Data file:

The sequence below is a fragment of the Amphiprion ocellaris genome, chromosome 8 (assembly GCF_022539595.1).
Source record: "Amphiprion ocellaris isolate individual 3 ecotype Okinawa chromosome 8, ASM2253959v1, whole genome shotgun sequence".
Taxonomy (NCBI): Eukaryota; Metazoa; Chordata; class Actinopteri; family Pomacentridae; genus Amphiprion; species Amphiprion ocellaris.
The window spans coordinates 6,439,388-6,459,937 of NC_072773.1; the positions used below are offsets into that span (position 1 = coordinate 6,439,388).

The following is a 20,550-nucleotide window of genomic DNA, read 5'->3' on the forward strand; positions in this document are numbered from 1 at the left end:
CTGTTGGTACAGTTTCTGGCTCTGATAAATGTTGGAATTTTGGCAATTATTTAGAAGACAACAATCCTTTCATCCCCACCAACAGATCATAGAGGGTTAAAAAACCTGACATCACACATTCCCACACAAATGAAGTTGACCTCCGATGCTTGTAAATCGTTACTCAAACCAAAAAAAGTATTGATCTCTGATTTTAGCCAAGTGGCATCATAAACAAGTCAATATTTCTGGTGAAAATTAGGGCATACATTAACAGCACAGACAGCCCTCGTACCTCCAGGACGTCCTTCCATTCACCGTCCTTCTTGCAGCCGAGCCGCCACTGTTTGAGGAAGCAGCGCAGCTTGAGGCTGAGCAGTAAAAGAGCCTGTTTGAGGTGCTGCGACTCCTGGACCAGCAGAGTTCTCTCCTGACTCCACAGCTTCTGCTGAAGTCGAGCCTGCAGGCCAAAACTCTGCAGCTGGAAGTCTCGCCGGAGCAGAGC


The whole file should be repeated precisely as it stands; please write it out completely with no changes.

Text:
The sequence below is a fragment of the Amphiprion ocellaris genome, chromosome 8 (assembly GCF_022539595.1).
Source record: "Amphiprion ocellaris isolate individual 3 ecotype Okinawa chromosome 8, ASM2253959v1, whole genome shotgun sequence".
Taxonomy (NCBI): Eukaryota; Metazoa; Chordata; class Actinopteri; family Pomacentridae; genus Amphiprion; species Amphiprion ocellaris.
The window spans coordinates 6,439,388-6,459,937 of NC_072773.1; the positions used below are offsets into that span (position 1 = coordinate 6,439,388).

The following is a 20,550-nucleotide window of genomic DNA, read 5'->3' on the forward strand; positions in this document are numbered from 1 at the left end:
CTGTTGGTACAGTTTCTGGCTCTGATAAATGTTGGAATTTTGGCAATTATTTAGAAGACAACAATCCTTTCATCCCCACCAACAGATCATAGAGGGTTAAAAAACCTGACATCACACATTCCCACACAAATGAAGTTGACCTCCGATGCTTGTAAATCGTTACTCAAACCAAAAAAAGTATTGATCTCTGATTTTAGCCAAGTGGCATCATAAACAAGTCAATATTTCTGGTGAAAATTAGGGCATACATTAACAGCACAGACAGCCCTCGTACCTCCAGGACGTCCTTCCATTCACCGTCCTTCTTGCAGCCGAGCCGCCACTGTTTGAGGAAGCAGCGCAGCTTGAGGCTGAGCAGTAAAAGAGCCTGTTTGAGGTGCTGCGACTCCTGGACCAGCAGAGTTCTCTCCTGACTCCACAGCTTCTGCTGAAGTCGAGCCTGCAGGCCAAAACTCTGCAGCTGGAAGTCTCGCCGGAGCAGAGC